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Hum Mol Genet. 2018 Jul 15;27(14):2546-2562. doi: 10.1093/hmg/ddy160.

Glial expression of disease-associated poly-glutamine proteins impairs the blood-brain barrier in Drosophila.

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Institute of Molecular Biology, Academia Sinica, Taipei, Taiwan.
Department of Bioscience Technology, Chung Yuan Christian University, Chung Li, Taiwan.
Department of Life Sciences, College of Bioscience and Biotechnology, National Cheng Kung University, Tainan, Taiwan.
Laboratory for Morphogenetic Signaling, RIKEN Center for Biosystems Dynamics Research (BDR), Chuou-ku, Kobe, Japan.
Graduate Institute of Clinical Medicine, Taipei Medical University, Taipei, Taiwan.


Expansion of poly-glutamine (polyQ) stretches in several proteins has been linked to neurodegenerative diseases. The effects of polyQ-expanded proteins on neurons have been extensively studied, but their effects on glia remain unclear. We found that expression of distinct polyQ proteins exclusively in all glia or specifically in the blood-brain barrier (BBB) and blood-retina barrier (BRB) glia caused cell-autonomous impairment of BBB/BRB integrity, suggesting that BBB/BRB glia are most vulnerable to polyQ-expanded proteins. Furthermore, we also found that BBB/BRB leakage in Drosophila is reflected in reversed waveform polarity on the basis of electroretinography (ERG), making ERG a sensitive method to detect BBB/BRB leakage. The polyQ-expanded protein Atxn3-84Q forms aggregates, induces BBB/BRB leakage, restricts Drosophila lifespan and reduces the level of Repo (a pan-glial transcriptional factor required for glial differentiation). Expression of Repo in BBB/BRB glia can rescue BBB/BRB leakage, suggesting that the reduced expression of Repo is important for the effect of polyQ on BBB/BRB impairment. Coexpression of the chaperon HSP40 and HSP70 effectively rescues the effects of Atxn3-84Q, indicating that polyQ protein aggregation in glia is deleterious. Intriguingly, coexpression of wild-type Atxn3-27Q can also rescue BBB/BRB impairment, suggesting that normal polyQ protein may have a protective function.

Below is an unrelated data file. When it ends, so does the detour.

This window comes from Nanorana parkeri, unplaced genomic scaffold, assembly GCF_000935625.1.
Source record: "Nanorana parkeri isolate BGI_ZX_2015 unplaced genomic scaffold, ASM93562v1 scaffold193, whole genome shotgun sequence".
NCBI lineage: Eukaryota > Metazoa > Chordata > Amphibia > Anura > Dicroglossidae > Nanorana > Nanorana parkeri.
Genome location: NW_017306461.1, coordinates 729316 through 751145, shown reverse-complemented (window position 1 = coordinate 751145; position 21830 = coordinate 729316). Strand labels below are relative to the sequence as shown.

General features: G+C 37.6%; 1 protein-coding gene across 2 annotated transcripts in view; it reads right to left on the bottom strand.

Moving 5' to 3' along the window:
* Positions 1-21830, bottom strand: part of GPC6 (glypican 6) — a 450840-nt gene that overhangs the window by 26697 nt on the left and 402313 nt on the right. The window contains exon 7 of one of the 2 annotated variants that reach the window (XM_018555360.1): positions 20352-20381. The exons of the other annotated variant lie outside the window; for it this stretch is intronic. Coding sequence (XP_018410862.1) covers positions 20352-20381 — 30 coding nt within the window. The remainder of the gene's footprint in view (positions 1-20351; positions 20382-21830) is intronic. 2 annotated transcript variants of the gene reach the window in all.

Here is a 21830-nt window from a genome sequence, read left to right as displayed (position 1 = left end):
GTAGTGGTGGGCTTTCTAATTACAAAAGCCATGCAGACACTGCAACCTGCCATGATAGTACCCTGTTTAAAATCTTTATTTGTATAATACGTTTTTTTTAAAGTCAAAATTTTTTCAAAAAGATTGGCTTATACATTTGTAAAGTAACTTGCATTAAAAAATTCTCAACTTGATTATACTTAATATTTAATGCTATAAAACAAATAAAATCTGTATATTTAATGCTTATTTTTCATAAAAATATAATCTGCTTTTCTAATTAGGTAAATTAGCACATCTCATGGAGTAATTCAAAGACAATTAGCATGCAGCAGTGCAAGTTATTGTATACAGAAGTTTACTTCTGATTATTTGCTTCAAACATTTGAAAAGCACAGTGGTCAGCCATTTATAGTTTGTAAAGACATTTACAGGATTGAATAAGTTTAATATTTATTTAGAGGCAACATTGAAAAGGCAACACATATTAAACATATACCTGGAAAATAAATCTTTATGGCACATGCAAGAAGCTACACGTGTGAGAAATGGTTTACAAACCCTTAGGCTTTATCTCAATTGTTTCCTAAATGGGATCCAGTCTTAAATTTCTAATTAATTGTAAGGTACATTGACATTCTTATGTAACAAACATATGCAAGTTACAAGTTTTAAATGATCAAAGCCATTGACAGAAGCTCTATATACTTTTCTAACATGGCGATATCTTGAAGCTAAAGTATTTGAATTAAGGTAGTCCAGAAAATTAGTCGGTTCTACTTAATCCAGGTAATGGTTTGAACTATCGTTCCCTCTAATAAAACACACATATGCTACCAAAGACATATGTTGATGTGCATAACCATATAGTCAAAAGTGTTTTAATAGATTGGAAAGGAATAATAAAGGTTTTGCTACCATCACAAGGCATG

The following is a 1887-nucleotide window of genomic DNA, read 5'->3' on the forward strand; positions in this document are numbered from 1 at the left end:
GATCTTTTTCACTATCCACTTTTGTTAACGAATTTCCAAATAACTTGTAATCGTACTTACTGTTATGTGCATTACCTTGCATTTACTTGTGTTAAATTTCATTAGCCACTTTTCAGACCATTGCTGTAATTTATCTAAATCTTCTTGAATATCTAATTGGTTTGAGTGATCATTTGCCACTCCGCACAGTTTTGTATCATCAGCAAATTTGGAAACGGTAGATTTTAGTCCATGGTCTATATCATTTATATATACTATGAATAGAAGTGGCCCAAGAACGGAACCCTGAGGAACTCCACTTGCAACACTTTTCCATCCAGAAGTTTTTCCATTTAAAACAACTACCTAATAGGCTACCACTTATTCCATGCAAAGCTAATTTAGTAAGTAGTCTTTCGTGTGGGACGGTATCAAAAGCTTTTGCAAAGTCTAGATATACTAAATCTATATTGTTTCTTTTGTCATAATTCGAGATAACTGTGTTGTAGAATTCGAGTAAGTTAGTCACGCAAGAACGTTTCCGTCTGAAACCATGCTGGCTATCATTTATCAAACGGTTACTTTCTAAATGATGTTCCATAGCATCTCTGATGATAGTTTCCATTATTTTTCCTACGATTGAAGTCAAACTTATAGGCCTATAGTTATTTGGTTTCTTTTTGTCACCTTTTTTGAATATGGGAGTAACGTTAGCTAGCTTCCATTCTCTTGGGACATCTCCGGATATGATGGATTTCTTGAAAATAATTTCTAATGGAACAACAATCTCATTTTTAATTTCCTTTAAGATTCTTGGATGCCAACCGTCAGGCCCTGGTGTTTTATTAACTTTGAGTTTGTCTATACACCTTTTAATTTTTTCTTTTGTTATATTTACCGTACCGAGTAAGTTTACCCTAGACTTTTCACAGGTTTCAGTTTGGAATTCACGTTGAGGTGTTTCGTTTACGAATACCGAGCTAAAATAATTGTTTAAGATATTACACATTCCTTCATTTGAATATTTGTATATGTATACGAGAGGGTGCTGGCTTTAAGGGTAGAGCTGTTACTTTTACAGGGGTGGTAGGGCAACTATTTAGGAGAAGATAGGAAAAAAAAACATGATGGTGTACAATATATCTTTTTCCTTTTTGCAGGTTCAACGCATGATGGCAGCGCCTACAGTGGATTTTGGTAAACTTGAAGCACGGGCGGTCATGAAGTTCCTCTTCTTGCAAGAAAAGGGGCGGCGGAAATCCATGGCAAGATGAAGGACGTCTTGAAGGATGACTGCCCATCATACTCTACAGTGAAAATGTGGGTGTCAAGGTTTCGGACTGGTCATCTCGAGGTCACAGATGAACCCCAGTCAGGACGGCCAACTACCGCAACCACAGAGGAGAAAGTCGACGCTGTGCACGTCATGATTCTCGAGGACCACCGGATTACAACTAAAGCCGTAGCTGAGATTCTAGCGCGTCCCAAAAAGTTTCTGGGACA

[Indexed for MEDLINE]

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